Automotive exhausts can significantly contribute to the levels of reactive aldehydes, including formaldehyde, acetaldehyde and acrolein, in urban air. The use of alcohols as an alternative fuel for gasoline or diesel may further increase these emissions. Since it is unclear if aldehyde inhalation may induce pathological states, including cancer, in human airways, the toxic properties of the above-mentioned aldehydes were studied in cultured target cell types. Each aldehyde modified vital cellular functions in a dose-dependent manner, and invariably inhibited growth and induced abnormal terminal differentiation. Decreases of cellular thiols and increases of intracellular Ca{sup 2+} were observed, and moreover, variable types and amounts of short-lived or persistent genetic damage were induced. The concentrations required for specified levels of a particular type of injury varied up to 10000-fold among the aldehydes. Overall, distinctive patterns of cytopathological activity were observed, which differed both qualitatively and quantitatively among the aldehydes. Finally, aldehydes inhibited DNA repair processes and increased cytotoxicity and mutagenesis in synergy with other known toxicants, indicating that aldehydes may also enhance damage by other constituents in automotive exhausts. In summary, the aldehydes, notably {sup m}u{sup M}-mM formaldehyde, caused pathological effects and induced mechanisms that relate to acute toxicity and cancer development in airway epithelial cells. Since `no-effect` levels may not exist for carcinogenic agents, the overall results support a need for elimination of aldehydes in automotive exhausts. 41 refs

  14. Controlling major cellular processes of human mesenchymal stem cells using microwell structures.

    Science.gov (United States)

    Xu, Xun; Wang, Weiwei; Kratz, Karl; Fang, Liang; Li, Zhengdong; Kurtz, Andreas; Ma, Nan; Lendlein, Andreas

    2014-12-01

    Directing stem cells towards a desired location and function by utilizing the structural cues of biomaterials is a promising approach for inducing effective tissue regeneration. Here, the cellular response of human adipose-derived mesenchymal stem cells (hADSCs) to structural signals from microstructured substrates comprising arrays of square-shaped or round-shaped microwells is explored as a transitional model between 2D and 3D systems. Microwells with a side length/diameter of 50 μm show advantages over 10 μm and 25 μm microwells for accommodating hADSCs within single microwells rather than in the inter-microwell area. The cell morphologies are three-dimensionally modulated by the microwell structure due to differences in focal adhesion and consequent alterations of the cytoskeleton. In contrast to the substrate with 50 μm round-shaped microwells, the substrate with 50 μm square-shaped microwells promotes the proliferation and osteogenic differentiation potential of hADSCs but reduces the cell migration velocity and distance. Such microwell shape-dependent modulatory effects are highly associated with Rho/ROCK signaling. Following ROCK inhibition, the differences in migration, proliferation, and osteogenesis between cells on different substrates are diminished. These results highlight the possibility to control stem cell functions through the use of structured microwells combined with the manipulation of Rho/ROCK signaling. © 2014 WILEY-VCH Verlag GmbH & Co. KGaA, Weinheim.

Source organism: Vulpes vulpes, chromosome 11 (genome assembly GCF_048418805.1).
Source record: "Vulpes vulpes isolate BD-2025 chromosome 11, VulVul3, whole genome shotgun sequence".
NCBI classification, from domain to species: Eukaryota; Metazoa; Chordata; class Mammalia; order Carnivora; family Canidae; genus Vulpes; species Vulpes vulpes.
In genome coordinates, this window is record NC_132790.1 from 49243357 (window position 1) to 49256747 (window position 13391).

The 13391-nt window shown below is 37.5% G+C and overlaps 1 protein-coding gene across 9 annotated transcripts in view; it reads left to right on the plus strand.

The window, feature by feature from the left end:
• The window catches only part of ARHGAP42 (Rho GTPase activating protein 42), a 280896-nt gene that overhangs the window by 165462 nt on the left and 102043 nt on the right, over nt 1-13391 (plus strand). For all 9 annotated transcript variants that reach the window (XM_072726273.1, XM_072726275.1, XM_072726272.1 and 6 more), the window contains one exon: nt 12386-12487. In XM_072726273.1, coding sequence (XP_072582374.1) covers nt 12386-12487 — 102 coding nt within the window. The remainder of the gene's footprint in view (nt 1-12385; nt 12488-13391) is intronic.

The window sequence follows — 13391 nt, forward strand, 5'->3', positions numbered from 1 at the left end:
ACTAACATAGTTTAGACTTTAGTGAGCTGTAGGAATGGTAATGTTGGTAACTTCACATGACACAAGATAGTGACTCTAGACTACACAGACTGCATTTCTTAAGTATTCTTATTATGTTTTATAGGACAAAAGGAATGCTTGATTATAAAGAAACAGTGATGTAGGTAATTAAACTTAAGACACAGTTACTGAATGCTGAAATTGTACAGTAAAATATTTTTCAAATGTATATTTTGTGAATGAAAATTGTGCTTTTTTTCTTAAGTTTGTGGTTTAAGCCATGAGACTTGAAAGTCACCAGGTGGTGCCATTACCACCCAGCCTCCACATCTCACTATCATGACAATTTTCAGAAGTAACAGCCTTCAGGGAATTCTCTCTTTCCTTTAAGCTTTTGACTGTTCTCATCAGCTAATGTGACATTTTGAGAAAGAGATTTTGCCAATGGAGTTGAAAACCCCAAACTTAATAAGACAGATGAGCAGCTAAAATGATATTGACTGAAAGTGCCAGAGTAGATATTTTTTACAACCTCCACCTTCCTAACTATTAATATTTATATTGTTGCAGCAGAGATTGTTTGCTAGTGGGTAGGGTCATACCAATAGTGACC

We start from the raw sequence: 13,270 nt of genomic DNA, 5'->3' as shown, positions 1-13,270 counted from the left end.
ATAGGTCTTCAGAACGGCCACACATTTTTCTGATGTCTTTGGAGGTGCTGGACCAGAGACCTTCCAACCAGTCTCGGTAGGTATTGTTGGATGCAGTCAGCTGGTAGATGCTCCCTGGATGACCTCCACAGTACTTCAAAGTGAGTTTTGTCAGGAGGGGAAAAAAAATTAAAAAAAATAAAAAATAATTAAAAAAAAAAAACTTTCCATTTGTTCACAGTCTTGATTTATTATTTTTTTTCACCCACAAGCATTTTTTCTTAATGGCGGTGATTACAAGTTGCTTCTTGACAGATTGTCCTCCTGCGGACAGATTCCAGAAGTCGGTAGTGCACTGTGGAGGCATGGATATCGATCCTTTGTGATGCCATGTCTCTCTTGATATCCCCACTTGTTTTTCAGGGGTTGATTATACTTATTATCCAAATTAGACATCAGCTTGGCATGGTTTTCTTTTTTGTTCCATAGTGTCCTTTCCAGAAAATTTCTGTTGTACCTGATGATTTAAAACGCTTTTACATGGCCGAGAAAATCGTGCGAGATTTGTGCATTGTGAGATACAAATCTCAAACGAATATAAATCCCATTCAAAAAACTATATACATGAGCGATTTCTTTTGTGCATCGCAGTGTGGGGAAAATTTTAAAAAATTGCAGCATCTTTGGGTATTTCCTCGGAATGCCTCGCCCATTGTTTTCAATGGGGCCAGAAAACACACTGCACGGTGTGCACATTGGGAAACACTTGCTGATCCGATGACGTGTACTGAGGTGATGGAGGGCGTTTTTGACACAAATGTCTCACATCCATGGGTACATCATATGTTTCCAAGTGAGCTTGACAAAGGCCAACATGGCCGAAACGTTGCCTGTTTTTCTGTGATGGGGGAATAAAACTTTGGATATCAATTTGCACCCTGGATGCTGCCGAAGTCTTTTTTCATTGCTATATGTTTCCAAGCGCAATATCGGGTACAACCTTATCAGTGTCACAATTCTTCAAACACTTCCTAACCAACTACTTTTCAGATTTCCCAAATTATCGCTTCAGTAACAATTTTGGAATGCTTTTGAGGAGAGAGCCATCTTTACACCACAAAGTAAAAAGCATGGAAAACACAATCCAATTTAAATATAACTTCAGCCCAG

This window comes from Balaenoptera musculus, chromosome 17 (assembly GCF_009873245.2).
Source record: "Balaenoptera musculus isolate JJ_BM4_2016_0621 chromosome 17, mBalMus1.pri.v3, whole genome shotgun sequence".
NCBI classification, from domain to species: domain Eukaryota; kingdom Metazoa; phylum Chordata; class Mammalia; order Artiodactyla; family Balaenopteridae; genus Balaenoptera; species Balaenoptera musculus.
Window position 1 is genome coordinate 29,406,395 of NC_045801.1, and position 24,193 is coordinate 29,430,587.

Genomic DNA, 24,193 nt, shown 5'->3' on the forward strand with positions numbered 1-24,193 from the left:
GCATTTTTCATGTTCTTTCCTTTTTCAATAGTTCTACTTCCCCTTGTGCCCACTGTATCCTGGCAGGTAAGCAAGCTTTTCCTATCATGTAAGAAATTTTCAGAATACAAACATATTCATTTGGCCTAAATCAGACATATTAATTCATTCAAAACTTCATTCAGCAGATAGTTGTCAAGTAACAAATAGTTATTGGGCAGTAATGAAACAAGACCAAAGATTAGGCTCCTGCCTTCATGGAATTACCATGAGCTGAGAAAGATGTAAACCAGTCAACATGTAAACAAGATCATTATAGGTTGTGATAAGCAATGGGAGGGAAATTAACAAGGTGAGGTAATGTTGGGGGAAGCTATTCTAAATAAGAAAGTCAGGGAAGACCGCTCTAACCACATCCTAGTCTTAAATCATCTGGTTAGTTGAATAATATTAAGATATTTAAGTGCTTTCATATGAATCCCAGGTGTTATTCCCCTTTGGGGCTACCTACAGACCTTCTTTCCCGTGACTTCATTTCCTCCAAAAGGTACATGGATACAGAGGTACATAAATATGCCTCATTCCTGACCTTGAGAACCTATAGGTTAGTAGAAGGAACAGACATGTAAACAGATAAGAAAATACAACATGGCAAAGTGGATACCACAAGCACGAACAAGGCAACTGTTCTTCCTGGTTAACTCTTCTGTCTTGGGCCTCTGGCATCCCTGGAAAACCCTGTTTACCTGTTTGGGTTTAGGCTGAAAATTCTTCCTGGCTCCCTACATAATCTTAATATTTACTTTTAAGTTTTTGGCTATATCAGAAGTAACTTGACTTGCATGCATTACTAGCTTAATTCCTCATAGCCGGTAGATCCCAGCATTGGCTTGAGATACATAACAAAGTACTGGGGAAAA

15. Genetic Variation among Major Human Geographic Groups Supports a Peculiar Evolutionary Trend in PAX9

    Science.gov (United States)

    Paixão-Côrtes, Vanessa R.; Meyer, Diogo; Pereira, Tiago V.; Mazières, Stéphane; Elion, Jacques; Krishnamoorthy, Rajagopal; Zago, Marco A.; Silva, Wilson A.; Salzano, Francisco M.; Bortolini, Maria Cátira

    2011-01-01

    A total of 172 persons from nine South Amerindian, three African and one Eskimo populations were studied in relation to the Paired box gene 9 (PAX9) exon 3 (138 base pairs) as well as its 5′and 3′flanking intronic segments (232 bp and 220 bp, respectively) and integrated with the information available for the same genetic region from individuals of different geographical origins. Nine mutations were scored in exon 3 and six in its flanking regions; four of them are new South American tribe-specific singletons. Exon3 nucleotide diversity is several orders of magnitude higher than its intronic regions. Additionally, a set of variants in the PAX9 and 101 other genes related with dentition can define at least some dental morphological differences between Sub-Saharan Africans and non-Africans, probably associated with adaptations after the modern human exodus from Africa. Exon 3 of PAX9 could be a good molecular example of how evolvability works. PMID:21298044

  16. Genetic variation among major human geographic groups supports a peculiar evolutionary trend in PAX9.

    Directory of Open Access Journals (Sweden)

    Vanessa R Paixão-Côrtes

    Full Text Available A total of 172 persons from nine South Amerindian, three African and one Eskimo populations were studied in relation to the Paired box gene 9 (PAX9 exon 3 (138 base pairs as well as its 5'and 3'flanking intronic segments (232 bp and 220 bp, respectively and integrated with the information available for the same genetic region from individuals of different geographical origins. Nine mutations were scored in exon 3 and six in its flanking regions; four of them are new South American tribe-specific singletons. Exon3 nucleotide diversity is several orders of magnitude higher than its intronic regions. Additionally, a set of variants in the PAX9 and 101 other genes related with dentition can define at least some dental morphological differences between Sub-Saharan Africans and non-Africans, probably associated with adaptations after the modern human exodus from Africa. Exon 3 of PAX9 could be a good molecular example of how evolvability works.